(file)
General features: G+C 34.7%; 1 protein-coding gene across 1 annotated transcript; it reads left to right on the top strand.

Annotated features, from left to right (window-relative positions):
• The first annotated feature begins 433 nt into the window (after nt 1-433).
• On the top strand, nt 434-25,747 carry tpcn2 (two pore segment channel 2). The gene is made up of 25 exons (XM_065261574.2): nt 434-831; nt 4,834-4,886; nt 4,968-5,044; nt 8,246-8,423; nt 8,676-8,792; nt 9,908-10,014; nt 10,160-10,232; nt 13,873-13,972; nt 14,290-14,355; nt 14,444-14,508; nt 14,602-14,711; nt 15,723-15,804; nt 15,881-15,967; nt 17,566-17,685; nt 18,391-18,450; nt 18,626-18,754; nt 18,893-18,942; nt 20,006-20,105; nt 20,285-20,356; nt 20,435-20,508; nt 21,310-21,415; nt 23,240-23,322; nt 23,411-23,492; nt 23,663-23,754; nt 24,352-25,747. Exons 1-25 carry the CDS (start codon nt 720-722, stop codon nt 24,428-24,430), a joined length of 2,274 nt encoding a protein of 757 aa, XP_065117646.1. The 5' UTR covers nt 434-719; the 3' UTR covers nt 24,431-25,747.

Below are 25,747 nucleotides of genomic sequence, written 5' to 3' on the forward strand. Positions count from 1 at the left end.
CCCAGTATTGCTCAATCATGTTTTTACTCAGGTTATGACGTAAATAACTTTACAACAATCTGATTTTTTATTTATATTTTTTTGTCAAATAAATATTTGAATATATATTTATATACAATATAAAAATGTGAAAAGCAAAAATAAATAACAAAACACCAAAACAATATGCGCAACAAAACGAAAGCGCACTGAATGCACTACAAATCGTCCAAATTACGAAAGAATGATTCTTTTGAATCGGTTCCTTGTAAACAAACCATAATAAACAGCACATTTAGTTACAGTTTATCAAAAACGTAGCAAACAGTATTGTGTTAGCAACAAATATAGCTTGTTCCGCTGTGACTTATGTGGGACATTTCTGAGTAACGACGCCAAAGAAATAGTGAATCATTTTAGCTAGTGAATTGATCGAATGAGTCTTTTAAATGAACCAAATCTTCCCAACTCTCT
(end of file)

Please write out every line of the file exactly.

General features: G+C 34.7%; 1 protein-coding gene across 1 annotated transcript; it reads left to right on the top strand.

Annotated features, from left to right (window-relative positions):
• The first annotated feature begins 433 nt into the window (after nt 1-433).
• On the top strand, nt 434-25,747 carry tpcn2 (two pore segment channel 2). The gene is made up of 25 exons (XM_065261574.2): nt 434-831; nt 4,834-4,886; nt 4,968-5,044; nt 8,246-8,423; nt 8,676-8,792; nt 9,908-10,014; nt 10,160-10,232; nt 13,873-13,972; nt 14,290-14,355; nt 14,444-14,508; nt 14,602-14,711; nt 15,723-15,804; nt 15,881-15,967; nt 17,566-17,685; nt 18,391-18,450; nt 18,626-18,754; nt 18,893-18,942; nt 20,006-20,105; nt 20,285-20,356; nt 20,435-20,508; nt 21,310-21,415; nt 23,240-23,322; nt 23,411-23,492; nt 23,663-23,754; nt 24,352-25,747. Exons 1-25 carry the CDS (start codon nt 720-722, stop codon nt 24,428-24,430), a joined length of 2,274 nt encoding a protein of 757 aa, XP_065117646.1. The 5' UTR covers nt 434-719; the 3' UTR covers nt 24,431-25,747.

Below are 25,747 nucleotides of genomic sequence, written 5' to 3' on the forward strand. Positions count from 1 at the left end.
CCCAGTATTGCTCAATCATGTTTTTACTCAGGTTATGACGTAAATAACTTTACAACAATCTGATTTTTTATTTATATTTTTTTGTCAAATAAATATTTGAATATATATTTATATACAATATAAAAATGTGAAAAGCAAAAATAAATAACAAAACACCAAAACAATATGCGCAACAAAACGAAAGCGCACTGAATGCACTACAAATCGTCCAAATTACGAAAGAATGATTCTTTTGAATCGGTTCCTTGTAAACAAACCATAATAAACAGCACATTTAGTTACAGTTTATCAAAAACGTAGCAAACAGTATTGTGTTAGCAACAAATATAGCTTGTTCCGCTGTGACTTATGTGGGACATTTCTGAGTAACGACGCCAAAGAAATAGTGAATCATTTTAGCTAGTGAATTGATCGAATGAGTCTTTTAAATGAACCAAATCTTCCCAACTCTCT